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A Tale of Contrasting Rift Valley Lakes

A Tale of Contrasting Rift Valley Lakes
A Tale of Contrasting Rift Valley Lakes

Long and short. Deep and shallow. Salty and fresh. Blue and brown. Although they sit just 100 kilometers (60 miles) apart in the East African Rift, Lake Rukwa and Lake Tanganyika offer stark contrasts in appearance and biodiversity.

Some of the physical differences are apparent in these images, which were acquired on June 18, 2019, by the Moderate Resolution Imaging Spectroradiometer (MODIS) on NASA’s Aqua satellite. The left image is false color to better differentiate between areas of water and vegetation. The image was acquired using a combination of wavelengths in visible light (band 1), near infrared (band 2), and short-wave infrared (band 7) ranges. Liquid water absorbs all three of these wavelengths and appears very dark or black. Sediment-laden water appears dark blue as sediments reflect visible light. Green represents vegetated land.

The right image shows the same scene in natural color. Lake Rukwa’s water appears brown and murky by comparison. Unlike the freshwater Lake Tanganyika, Lake Rukwa is an alkaline lake and contains salt pans by its southwestern ends. Like many salt lakes, Rukwa has no outlets and many inflowing rivers that can bring salts.

Perhaps the most obvious difference between the two lakes is the size. Lake Tanganyika is the world’s longest freshwater lake and second deepest; it holds about 17 percent of the world’s freshwater. Tanganyika has been compared to an ocean due to depths reaching 1,470 meters (4,820 feet). The lake supports about 1,500 species of animals, nearly half of which are only found in the lake.

Lake Rukwa is much smaller. Averaging about 3 meters (10 feet) deep, the lake’s water levels fluctuate depending on rainfall and inflow from the surrounding rivers. The highest water levels tend to occur during the rainy seasons in October and April. When the water is low, the lake sometimes separates into two basins. Explorers called the lake an “impossible swamp” because it would dry up while retaining a wet shoreline. Lake Rukwa has much less biodiversity, although it holds the largest population of crocodiles in Tanzania.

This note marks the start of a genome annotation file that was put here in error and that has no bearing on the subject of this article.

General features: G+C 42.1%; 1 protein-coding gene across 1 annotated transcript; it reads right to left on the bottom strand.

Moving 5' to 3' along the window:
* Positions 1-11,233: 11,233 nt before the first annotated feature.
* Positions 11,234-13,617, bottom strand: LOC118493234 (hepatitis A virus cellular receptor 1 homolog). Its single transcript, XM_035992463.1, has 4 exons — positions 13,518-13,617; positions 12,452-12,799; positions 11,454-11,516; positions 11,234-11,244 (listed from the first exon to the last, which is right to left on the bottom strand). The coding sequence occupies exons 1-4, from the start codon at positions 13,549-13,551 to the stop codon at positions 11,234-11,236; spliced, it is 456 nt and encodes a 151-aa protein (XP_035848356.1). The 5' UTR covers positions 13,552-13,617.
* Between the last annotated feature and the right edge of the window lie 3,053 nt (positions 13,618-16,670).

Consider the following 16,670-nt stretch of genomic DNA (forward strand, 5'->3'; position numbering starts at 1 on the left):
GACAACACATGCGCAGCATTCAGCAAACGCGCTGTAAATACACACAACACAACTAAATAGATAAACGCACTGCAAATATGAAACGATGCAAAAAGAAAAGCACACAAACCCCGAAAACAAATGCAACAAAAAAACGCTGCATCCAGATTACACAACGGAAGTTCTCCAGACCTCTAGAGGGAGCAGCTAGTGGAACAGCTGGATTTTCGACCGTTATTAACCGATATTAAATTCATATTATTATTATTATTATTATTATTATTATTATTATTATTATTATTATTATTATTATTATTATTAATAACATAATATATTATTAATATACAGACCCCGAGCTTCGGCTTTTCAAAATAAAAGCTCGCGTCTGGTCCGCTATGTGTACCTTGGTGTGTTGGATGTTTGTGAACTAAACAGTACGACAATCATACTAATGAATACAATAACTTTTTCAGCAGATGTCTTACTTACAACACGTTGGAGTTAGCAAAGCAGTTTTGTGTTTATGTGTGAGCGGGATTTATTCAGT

Despite their differences, the two lakes both face threats from human activities. In 2016, the Minister of State in the Vice President’s Office for Union Affairs and Environment declared that Lake Rukwa had experienced “colossal environmental degradation.” A recent bathymetric survey pointed out the lake’s declining water levels, stating the average depth had dropped from 9.5 meters (31 feet) to 3.4 meters (11 feet) in the past decade. The water level decreased due to dams and irrigation projects that limited water arriving from incoming rivers. In recent years, agricultural runoff has increased the suspended sediment in rivers that flow into Lake Rukwa—hence the brown, murky water color.

Lake Tanganyika has been subject to overfishing and illegal fishing. Some surrounding forests have also been cut down for firewood or to make room for farms, which leads to erosion and excessive runoff. Such sediments can disrupt breeding patterns in fish and threaten the lake’s biodiversity.

NASA Earth Observatory image by Joshua Stevens, using MODIS data from NASA EOSDIS/LANCE and GIBS/Worldview. Story by Kasha Patel.

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